As our text explains, God terms are typically revered in a culture, such as freedom, rights, and democracy (Morris, 2018, p. 97) and were constructs my father put a lot of his faith into. He also explained to me the costs of war and the influence politics could have in determining the outcome of a war. Having explained these theses things and listening to his war stories had an influence that led me to the reasoning of avoiding national elections. I was enthralled with the visual narratives he would use as evidence to support his rhetoric as he was using to tell me war stories. Visual narratives are not just used of language by also done through sharing signs, symbols, and images (Morris, 2018, p. 101). My adopted father would show us his battle scars as evidence of his personal sacrifices. He seemed particularly fond of a bullet wound that entered his chest, coming inches from his heart, and where the bullet exited from his back. This image is very vivid in my memory. Through his messages, I was able to have a very deep persuasive experience which would shape my attitude, beliefs, behaviors, and values (Morris, 2018, p. 119) about elections for a very long time. Then the first person of color was nominated for president in the 2008 elections, that garnered my attention.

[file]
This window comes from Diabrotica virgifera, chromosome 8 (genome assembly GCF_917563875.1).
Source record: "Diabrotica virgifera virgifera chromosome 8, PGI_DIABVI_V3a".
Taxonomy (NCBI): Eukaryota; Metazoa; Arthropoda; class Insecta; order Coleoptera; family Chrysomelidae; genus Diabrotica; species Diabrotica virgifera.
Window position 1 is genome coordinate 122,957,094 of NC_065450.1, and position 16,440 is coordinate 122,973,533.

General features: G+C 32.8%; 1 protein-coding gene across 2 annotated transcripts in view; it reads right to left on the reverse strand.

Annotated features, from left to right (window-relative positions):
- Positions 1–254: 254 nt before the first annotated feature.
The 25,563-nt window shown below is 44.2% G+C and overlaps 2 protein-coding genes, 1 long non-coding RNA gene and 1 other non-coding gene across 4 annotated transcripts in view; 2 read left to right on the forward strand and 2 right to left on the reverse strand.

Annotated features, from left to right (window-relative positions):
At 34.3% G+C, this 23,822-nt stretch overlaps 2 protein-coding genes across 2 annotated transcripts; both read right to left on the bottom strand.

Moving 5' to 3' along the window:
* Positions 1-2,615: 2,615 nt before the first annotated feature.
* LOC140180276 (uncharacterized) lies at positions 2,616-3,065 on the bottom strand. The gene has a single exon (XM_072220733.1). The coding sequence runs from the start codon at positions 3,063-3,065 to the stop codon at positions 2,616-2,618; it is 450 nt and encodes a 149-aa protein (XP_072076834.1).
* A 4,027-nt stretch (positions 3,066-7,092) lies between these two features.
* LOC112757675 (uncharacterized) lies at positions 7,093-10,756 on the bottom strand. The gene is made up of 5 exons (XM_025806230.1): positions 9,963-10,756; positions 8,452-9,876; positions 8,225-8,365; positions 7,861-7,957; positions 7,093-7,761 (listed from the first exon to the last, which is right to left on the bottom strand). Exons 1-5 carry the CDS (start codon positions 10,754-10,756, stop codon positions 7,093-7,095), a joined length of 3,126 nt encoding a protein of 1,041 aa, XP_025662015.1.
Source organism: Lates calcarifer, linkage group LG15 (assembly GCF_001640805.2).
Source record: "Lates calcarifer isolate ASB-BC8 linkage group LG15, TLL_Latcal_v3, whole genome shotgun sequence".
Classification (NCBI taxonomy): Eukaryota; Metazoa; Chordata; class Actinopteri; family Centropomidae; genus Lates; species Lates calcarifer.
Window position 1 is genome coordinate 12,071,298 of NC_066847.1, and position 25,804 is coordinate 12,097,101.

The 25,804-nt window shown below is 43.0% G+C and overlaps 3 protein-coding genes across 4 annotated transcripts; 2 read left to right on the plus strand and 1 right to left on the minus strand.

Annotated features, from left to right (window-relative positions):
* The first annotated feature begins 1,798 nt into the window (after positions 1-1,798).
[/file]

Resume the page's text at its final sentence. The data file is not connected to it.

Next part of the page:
The element that first interested me to participate in the 2008 election was the internet. A new social media platform called Facebook had been in use for a few years, but Barrack Obama would be the first to successfully use the outlet for political campaigning. Obama was able to capitalize on the power of the new media to persuade people to vote for him in the presidential elections. Using the Facebook site, visitors, like myself, could read and view content and join the page to show support. The campaign was aimed at young people, people of color and people like me that we’re looking for a reason to participate. Using Facebook allowed Obama to tap into the young vote by displaying the use of new technology that had never been done before and it also attracted people using the internet. I was an avid user of the internet for gaming purposes but had not considered the influence it would have on me to vote in a national election. Although I have a deep-rooted belief that if I did not participate in elections then I was not contributing to the kind of mental anguish my father had endured. Obama was very charismatic and convincing and because he was a “black man” I decided to finally vote, even though I felt awkward about doing so. In his campaign, he had made promises about a war that I believed would happen if he were to become president. Even though I had some deep-rooted feelings I had been persuaded to participate after waiting over 20-years.